By Tom Whyman
Our desire for a fantasy home is, perhaps, a desire to feel encompassed, safely and completely. In this way, it aims at a return to the womb. There is something inherently nostalgic about trying to imagine one’s fantasy home. Maybe I don't know where I could be happy now. But perhaps there is somewhere I might have been happy once.
For me, for some reason, the words “fantasy home” trigger a thought of the image on the front cover of the 1999 album American Football by the Midwest emo band of the same name. The picture is a photograph of the gable end of a boarded, white suburban house, the lights on in the windows, against the green dusk sky.
For 15 years, until the release of their second record, this photograph was pretty much the only image fans of American Football’s music had to go on. The band formed while its members were students at the University of Illinois and were fronted by Mike Kinsella, who, as a teenager, had played in the seminal Chicago emo band, Cap’n Jazz. American Football mostly played together for fun, not even bothering to give their songs names until they had recorded them, and after they graduated, they split up, without any fanfare — leaving only this single, quietly perfect record behind. They eventually reformed in 2014 and recorded their second album in 2016.
The “American Football House” stands at 704 W High Street in Urbana, Illinois, within walking distance of the university’s campus. At the time, it was apparently home to some of the band’s friends. As the years went by and American Football’s cult grew, the house — which by 2016, according to an article in Vice magazine, had become quite dilapidated — became a place of pilgrimage for fans (actual residents started directing emo nerds to other places round the corner, telling them the “real” house was somewhere else, over there).
In a way, the American Football house could only be, well, American: it is very much an American, suburban home. It looks like it should have a big garden, and that whoever lives there drives an SUV. But it has also always reminded me of the house where I grew up in southern England, in 1980s-built Hampshire suburban sprawl — the window in the gable evoking, for me, the attic bedroom that I slept in as a teenager.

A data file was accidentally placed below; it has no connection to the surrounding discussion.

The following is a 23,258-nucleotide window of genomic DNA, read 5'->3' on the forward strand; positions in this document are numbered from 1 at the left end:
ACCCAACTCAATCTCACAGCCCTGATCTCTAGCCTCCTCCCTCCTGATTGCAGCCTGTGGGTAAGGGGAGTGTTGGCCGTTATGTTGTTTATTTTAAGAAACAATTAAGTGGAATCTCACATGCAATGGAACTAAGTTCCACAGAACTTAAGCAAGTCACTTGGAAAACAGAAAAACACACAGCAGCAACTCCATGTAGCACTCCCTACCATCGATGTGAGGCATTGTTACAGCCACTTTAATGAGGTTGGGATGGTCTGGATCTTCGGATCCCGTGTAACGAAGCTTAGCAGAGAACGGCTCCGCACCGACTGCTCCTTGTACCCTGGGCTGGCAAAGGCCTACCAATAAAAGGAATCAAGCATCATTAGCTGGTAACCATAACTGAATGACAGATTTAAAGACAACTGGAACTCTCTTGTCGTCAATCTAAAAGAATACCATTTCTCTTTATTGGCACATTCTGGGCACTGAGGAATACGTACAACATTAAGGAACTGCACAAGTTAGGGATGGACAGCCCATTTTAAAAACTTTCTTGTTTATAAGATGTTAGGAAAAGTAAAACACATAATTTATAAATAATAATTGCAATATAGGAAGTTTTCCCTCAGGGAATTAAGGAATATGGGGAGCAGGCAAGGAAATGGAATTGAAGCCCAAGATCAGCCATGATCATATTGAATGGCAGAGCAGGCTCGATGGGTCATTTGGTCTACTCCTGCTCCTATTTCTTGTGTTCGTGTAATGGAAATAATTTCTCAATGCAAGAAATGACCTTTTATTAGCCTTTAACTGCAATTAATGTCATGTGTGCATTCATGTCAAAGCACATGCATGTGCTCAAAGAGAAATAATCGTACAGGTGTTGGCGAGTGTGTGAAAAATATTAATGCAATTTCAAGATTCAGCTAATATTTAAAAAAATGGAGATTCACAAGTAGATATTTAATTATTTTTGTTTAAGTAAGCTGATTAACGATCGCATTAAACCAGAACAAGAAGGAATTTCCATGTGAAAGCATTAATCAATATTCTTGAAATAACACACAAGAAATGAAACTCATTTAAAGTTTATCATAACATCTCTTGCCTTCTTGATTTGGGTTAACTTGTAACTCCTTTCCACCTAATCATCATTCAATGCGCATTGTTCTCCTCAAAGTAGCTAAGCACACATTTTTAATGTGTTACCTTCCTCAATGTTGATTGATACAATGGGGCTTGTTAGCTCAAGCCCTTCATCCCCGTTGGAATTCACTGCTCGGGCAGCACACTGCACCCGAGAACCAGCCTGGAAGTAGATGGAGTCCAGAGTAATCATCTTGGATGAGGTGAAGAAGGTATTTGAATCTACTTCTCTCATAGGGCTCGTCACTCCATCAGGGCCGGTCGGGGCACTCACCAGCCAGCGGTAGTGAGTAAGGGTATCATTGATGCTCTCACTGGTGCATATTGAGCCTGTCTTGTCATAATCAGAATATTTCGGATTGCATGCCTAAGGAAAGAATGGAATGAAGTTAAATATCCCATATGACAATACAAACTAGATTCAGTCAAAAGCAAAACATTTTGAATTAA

The American Football House is one of those album covers that fits the music perfectly. Made by students, in between adolescence and adult life, the music on American Football both trades in “teenage feelings” (as Kinsella sings at one point), and longs for them. This, in essence, is its magic. When I was growing up in my parents’ house, I felt sad a lot of the time — and angry, and frustrated. I always felt like real life was happening somewhere else, in “real” places, not like this, and that because of where I was from, I was never going to be quite able to attain it. But to feel those teenage feelings is not only to feel sad in a way that you don’t have to any more: it is also to realise that you used to feel that there were possibilities everywhere, which you can no longer see.
To me, fantasy homes don’t really exist. Even if you lived somewhere that completely matched your aesthetic or practical ideals, it would still get messy. You would still need to do the laundry. Bits of it would break. You’d need to rearrange bits of it as your family grew, or your circumstances changed. And oh God, is that damp there? There is an inherent tragedy to life — there you go.
But when I listen to American Football and when I look at the house on the cover, I feel like I did when I arrived at university, or when I met my first girlfriend, or left the country for the first time on what was not a family holiday. I don’t feel like I am living in a perfect world. But I can see a world where I believed that something perfect might be possible, again.
Photography: Chris Strong; American Football and Polyvinyl Record Co; Tim Bailey